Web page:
Post # 7
825 posts
Busy bee

If you haven’t combined your phone plans, do that. We saved $70/month just adding his name to my plan.

– Cut off cable if you have it, saved us $60/month.

– Open the windows in your house at night and turn off the A/C. Once winter gets into full swing, wear sweatshirts around the house to avoid turning the heat up as much as you’d like.

– Stop eating out and when you do, go out for lunch on the weekend so it’s cheaper.

As far as the wedding goes, I find it easiest to have priorities. My top three things I wanted were an awesome venue, a great photographer, and good food. Those three things I would not negotiate on and they’re getting the bulk of my budget. While it means that other things in the wedding need to be more budget-friendly, I’m still getting my dream wedding because the things I want most in the day are there.

Post # 9
957 posts
Busy bee

Put money into savings each month. Each month, FI and I look at our finances. We determine how much needs to go for bills and the first pay check goes towards that. The second paycheck is for us. So we have been putting in as much as we can manage into savings for the wedding. 

If I have $1700 in my account after I pay my personal credit card bill, and my account minimum balance has to be $1500, then I will put that extra $200 into savings. Saving this year has shown us how much we can really save in a year, which is nice to know!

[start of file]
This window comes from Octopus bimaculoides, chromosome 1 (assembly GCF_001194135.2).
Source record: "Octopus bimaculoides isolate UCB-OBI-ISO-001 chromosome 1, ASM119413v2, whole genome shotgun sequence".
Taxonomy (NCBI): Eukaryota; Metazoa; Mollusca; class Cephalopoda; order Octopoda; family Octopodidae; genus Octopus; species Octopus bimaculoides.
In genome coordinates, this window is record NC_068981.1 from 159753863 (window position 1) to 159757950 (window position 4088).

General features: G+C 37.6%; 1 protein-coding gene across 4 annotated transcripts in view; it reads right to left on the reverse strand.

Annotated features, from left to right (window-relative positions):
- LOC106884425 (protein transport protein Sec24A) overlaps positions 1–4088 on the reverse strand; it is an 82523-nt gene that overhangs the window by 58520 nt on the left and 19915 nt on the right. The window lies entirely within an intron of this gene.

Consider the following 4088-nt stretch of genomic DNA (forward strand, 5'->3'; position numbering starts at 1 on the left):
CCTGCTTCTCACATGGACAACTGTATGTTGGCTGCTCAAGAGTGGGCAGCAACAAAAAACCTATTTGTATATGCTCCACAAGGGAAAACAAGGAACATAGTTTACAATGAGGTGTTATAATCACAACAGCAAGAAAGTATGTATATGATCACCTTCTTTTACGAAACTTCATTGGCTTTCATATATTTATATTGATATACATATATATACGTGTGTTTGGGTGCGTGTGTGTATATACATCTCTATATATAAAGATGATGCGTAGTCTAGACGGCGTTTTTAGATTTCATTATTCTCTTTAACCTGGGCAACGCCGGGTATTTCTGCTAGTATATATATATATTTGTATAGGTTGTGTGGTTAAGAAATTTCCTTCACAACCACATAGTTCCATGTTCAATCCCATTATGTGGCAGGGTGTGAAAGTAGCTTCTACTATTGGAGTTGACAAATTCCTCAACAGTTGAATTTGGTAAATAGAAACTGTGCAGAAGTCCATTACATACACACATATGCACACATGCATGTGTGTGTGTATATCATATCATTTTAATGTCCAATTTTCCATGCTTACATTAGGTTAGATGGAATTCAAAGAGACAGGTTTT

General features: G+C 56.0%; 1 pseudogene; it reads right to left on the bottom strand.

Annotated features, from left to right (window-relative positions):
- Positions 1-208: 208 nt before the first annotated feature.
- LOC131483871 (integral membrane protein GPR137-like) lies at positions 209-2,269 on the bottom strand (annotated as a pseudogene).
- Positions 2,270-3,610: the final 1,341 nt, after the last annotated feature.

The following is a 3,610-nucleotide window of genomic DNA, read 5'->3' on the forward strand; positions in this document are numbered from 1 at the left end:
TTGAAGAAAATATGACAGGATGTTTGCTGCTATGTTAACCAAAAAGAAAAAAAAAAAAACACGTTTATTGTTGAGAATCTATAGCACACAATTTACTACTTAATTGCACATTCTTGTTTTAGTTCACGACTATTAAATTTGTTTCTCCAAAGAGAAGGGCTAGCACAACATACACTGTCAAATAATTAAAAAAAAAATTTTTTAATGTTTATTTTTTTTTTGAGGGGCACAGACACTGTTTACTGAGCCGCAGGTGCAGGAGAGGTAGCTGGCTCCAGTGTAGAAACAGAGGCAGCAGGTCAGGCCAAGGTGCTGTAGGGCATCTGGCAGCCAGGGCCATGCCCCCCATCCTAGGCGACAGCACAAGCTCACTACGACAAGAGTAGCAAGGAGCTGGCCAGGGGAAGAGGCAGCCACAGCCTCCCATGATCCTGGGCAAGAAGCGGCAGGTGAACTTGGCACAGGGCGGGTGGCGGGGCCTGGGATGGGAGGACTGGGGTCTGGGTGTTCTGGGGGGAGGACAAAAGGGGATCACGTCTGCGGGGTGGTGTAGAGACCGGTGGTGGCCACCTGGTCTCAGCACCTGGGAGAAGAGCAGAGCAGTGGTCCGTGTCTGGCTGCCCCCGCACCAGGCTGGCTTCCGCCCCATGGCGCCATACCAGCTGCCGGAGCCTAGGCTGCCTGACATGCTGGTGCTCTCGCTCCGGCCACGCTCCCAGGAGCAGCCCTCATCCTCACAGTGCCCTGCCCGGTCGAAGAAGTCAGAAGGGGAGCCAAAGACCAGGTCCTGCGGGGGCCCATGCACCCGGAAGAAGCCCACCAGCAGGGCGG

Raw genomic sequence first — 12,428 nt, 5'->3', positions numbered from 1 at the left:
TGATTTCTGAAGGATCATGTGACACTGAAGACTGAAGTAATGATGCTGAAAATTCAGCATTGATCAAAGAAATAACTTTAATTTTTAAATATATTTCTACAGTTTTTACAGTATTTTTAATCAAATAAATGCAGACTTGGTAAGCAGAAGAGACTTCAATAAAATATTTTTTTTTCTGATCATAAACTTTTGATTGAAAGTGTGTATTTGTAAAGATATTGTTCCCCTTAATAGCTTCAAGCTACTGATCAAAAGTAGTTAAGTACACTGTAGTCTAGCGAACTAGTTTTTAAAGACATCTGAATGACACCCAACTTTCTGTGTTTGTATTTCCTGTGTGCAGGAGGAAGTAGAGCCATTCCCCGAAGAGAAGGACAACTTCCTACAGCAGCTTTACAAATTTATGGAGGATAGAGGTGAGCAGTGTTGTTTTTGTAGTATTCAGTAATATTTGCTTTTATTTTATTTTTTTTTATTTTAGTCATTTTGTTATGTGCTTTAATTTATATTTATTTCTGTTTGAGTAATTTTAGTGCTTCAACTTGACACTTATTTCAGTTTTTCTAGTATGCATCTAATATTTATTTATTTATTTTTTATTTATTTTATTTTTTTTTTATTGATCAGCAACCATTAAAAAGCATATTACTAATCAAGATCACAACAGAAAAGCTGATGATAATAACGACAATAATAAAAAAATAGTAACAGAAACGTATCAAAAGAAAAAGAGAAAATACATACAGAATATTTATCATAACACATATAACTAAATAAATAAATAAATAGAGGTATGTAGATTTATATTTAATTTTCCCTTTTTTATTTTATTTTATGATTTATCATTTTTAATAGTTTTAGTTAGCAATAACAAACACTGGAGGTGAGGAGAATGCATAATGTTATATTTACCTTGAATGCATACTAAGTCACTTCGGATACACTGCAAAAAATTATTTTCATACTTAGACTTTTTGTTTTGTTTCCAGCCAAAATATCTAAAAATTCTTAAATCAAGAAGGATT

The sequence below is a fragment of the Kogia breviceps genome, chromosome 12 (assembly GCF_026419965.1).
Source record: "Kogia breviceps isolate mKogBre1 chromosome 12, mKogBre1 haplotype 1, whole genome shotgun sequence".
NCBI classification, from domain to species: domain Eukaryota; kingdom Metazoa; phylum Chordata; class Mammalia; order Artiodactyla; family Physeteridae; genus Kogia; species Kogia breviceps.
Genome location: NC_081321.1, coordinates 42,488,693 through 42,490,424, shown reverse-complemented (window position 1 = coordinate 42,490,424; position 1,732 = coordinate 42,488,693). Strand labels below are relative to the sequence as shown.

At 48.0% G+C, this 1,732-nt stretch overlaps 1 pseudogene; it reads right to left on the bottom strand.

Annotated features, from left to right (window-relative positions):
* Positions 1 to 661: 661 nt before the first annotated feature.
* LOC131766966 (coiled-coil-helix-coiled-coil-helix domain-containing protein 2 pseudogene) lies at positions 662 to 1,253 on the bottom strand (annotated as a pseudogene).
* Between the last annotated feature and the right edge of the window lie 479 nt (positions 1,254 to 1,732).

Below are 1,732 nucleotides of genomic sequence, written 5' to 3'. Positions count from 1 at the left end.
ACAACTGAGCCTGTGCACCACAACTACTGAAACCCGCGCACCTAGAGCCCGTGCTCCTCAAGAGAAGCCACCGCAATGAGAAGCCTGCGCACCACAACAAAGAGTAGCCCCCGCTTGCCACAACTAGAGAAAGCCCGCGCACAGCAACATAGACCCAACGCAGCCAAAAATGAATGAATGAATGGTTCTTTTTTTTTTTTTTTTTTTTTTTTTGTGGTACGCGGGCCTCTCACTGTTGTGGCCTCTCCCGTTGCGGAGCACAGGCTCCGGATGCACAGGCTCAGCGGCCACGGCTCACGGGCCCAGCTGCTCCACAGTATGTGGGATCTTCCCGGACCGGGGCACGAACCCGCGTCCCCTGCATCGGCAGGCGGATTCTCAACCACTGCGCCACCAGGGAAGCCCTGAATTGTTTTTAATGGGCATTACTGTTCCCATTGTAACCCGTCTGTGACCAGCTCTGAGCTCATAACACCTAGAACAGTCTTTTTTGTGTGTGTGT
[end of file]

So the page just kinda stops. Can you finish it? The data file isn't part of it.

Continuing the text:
Ebay can give you great deals! David’s bridal had a wedding shawl I wanted for $120. I found one on ebay from China for $15. I also bought our flower petals on ebay. they are about $11 (after using a 40% coupon) at michaels, and I paid $3 on ebay. 

I’m also DIYing wherever I can. I am imitating a card box I saw on Etsy for $130 + $30 shipping, my box is costing me under $10. 

Post # 10
190 posts
Blushing bee
  • Wedding: September 2012

My husband and I sat down a few months after we were engaged and taked about our budget for everything wedding related (i.e. we will not spend more that $800 on our DJ, $350 for our cake, etc.) I did some research in our area to see what was realistic and from that we mapped out an expected wedding cost. We also committed to putting a certain amount of money each month into a joint savings account just for the wedding so we would have an estimate of how much money we would have one month before our wedding date (and when most of the final vendor payments are due). If these numbers did not match up, we would go back and agree to either cut down on something, or find a new area for revenue. We each took personal responsibilty to meet our monthly contributions. They were not the same for both of us but mine included cutting out Starbucks @ $30 a month, getting a part-time weekend job @ $300 extra a month, selling some old clothes/books, etc.




Our budget had EVERYTHING, including my dress, our vendor tips, gifts, hotel rooms, our honeymoon, rings, postage, etc. By agreeing outright about how much we would spend on our vendors, it helped us say ‘no’ to all the extras they try to get you to add on to various packages and to look around for the best deals. 




We also built in a $5000 buffer in case we didn’t meet our monethly savings goals (which happend mostly during the holidays).  




I think having a set budget and specific savings goals really helped us keep on track and incorporate the things we really wanted at our wedding. 




Post # 12
259 posts
Helper bee
  • Wedding: September 2014

My favorite one with the holidays coming up:

My family and I are doing Dollar Store Christmas.  You have to buy everyone something but it has to come from the Dollar Store!  I may seem trashy but it is a LOT of fun!